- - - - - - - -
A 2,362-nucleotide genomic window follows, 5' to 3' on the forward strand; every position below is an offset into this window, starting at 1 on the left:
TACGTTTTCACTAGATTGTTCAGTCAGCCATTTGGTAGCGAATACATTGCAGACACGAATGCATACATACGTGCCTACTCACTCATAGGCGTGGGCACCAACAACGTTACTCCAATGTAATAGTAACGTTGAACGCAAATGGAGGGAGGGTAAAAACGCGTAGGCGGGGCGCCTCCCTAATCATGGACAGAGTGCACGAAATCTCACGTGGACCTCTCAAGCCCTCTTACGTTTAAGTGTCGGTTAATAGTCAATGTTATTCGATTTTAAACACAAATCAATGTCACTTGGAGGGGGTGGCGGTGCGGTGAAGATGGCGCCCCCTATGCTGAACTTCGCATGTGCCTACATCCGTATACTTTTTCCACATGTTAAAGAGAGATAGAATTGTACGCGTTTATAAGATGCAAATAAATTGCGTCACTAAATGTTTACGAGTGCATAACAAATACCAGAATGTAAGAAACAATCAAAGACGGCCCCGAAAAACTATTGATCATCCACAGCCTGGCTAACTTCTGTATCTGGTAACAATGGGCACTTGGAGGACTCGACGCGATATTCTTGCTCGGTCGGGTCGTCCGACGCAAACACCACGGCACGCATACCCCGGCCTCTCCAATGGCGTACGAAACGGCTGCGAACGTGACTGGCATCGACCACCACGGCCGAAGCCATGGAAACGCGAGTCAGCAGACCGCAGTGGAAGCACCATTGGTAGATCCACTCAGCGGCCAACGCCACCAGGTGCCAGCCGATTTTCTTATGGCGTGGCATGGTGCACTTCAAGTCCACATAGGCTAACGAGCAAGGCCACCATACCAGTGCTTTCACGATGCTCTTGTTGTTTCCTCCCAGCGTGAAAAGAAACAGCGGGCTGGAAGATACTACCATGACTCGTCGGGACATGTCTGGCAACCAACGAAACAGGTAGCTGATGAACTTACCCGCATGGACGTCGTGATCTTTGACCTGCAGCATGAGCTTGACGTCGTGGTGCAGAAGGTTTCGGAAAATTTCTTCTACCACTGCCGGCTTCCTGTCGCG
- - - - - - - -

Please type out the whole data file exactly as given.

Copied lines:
A 2,362-nucleotide genomic window follows, 5' to 3' on the forward strand; every position below is an offset into this window, starting at 1 on the left:
TACGTTTTCACTAGATTGTTCAGTCAGCCATTTGGTAGCGAATACATTGCAGACACGAATGCATACATACGTGCCTACTCACTCATAGGCGTGGGCACCAACAACGTTACTCCAATGTAATAGTAACGTTGAACGCAAATGGAGGGAGGGTAAAAACGCGTAGGCGGGGCGCCTCCCTAATCATGGACAGAGTGCACGAAATCTCACGTGGACCTCTCAAGCCCTCTTACGTTTAAGTGTCGGTTAATAGTCAATGTTATTCGATTTTAAACACAAATCAATGTCACTTGGAGGGGGTGGCGGTGCGGTGAAGATGGCGCCCCCTATGCTGAACTTCGCATGTGCCTACATCCGTATACTTTTTCCACATGTTAAAGAGAGATAGAATTGTACGCGTTTATAAGATGCAAATAAATTGCGTCACTAAATGTTTACGAGTGCATAACAAATACCAGAATGTAAGAAACAATCAAAGACGGCCCCGAAAAACTATTGATCATCCACAGCCTGGCTAACTTCTGTATCTGGTAACAATGGGCACTTGGAGGACTCGACGCGATATTCTTGCTCGGTCGGGTCGTCCGACGCAAACACCACGGCACGCATACCCCGGCCTCTCCAATGGCGTACGAAACGGCTGCGAACGTGACTGGCATCGACCACCACGGCCGAAGCCATGGAAACGCGAGTCAGCAGACCGCAGTGGAAGCACCATTGGTAGATCCACTCAGCGGCCAACGCCACCAGGTGCCAGCCGATTTTCTTATGGCGTGGCATGGTGCACTTCAAGTCCACATAGGCTAACGAGCAAGGCCACCATACCAGTGCTTTCACGATGCTCTTGTTGTTTCCTCCCAGCGTGAAAAGAAACAGCGGGCTGGAAGATACTACCATGACTCGTCGGGACATGTCTGGCAACCAACGAAACAGGTAGCTGATGAACTTACCCGCATGGACGTCGTGATCTTTGACCTGCAGCATGAGCTTGACGTCGTGGTGCAGAAGGTTTCGGAAAATTTCTTCTACCACTGCCGGCTTCCTGTCGCG